Peter said that on the day of Pentecost, the day of the public manifestation of the fuller bestowment of the Holy Spirit to God’s people, there transpired what was spoken of through the prophet Joel. The chief substance of the event was the Holy Spirit himself — not the noise of a violent, rushing wind, or the tongues as of fire, or the miraculous speaking in foreign languages, and the pouring forth spoken of by the prophecy was not limited to that day but is a continuing work in the church as the Holy Spirit is given to all who repent and believe in Christ. The prophecy is concerning the whole dispensation of the new covenant of the Holy Spirit.
What of the portions of the prophecy speaking about sons and daughters prophesying, young men seeing visions, old men dreaming dreams, Christ’s slaves prophesying? Is this meant to emphasize the literal manifestation of these things, assuming the prophecy and dreams and visions to be supernatural? Or is it primarily a manner of expression of the greater inheritance of the Spirit in terms of supernatural manifestations of the Spirit in Old Testament times? Peter and the disciples did prophesy on Pentecost, but there was no indication of dreams or visions, or women speaking. I personally feel, in view of the New Testament and subsequent church history, that the emphasis is not on supernatural prophesying or dreams or visions, but that those terms are principally imagery to convey the greatness of the new covenant of the Spirit. So although there is a certain degree of literalness in this prophecy, the full import is discovered in a less literal approach.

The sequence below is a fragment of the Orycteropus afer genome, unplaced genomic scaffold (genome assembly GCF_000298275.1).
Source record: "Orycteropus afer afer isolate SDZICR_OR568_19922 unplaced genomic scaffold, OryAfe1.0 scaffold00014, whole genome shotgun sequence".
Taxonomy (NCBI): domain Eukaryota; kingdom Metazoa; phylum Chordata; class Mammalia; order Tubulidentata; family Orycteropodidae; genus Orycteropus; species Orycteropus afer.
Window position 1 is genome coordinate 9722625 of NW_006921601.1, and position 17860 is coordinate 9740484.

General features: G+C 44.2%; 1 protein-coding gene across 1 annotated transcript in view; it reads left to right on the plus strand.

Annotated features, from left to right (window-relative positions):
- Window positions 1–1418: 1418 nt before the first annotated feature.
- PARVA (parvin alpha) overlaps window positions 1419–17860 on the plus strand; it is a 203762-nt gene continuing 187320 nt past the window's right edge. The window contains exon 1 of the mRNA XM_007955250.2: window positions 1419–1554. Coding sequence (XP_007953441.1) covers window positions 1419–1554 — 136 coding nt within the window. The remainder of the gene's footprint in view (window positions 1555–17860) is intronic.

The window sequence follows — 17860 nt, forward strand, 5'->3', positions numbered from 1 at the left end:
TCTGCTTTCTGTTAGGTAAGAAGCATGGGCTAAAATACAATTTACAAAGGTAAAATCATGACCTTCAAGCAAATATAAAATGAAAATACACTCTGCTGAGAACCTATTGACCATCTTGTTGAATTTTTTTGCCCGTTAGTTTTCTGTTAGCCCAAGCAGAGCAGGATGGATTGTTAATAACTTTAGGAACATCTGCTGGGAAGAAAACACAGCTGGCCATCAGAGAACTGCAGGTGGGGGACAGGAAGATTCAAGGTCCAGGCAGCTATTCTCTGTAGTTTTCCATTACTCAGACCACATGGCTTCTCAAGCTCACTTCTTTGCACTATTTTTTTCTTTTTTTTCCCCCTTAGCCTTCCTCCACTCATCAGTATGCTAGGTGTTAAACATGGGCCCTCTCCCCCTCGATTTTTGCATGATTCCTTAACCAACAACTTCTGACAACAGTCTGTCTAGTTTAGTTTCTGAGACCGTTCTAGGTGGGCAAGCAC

In connection with the pouring out of the Holy Spirit on Pentecost, it is quite possible, if we pay close attention to the accounts in Luke and Acts, that the disciples were in the temple at Jerusalem when the Holy Spirit came, not in the upper room as many suppose. If so, the granting of the Spirit to the disciples in the temple could have symbolical reference to the greater temple, the body of Christ, erected by the Holy Spirit. Thus it is conceivable that visions of the Old Testament prophets of great blessing from some physical temple, often by reference to water or flooding water, (i.e., Ezek. 47) are symbolic of the granting of the Spirit on Pentecost and thereafter.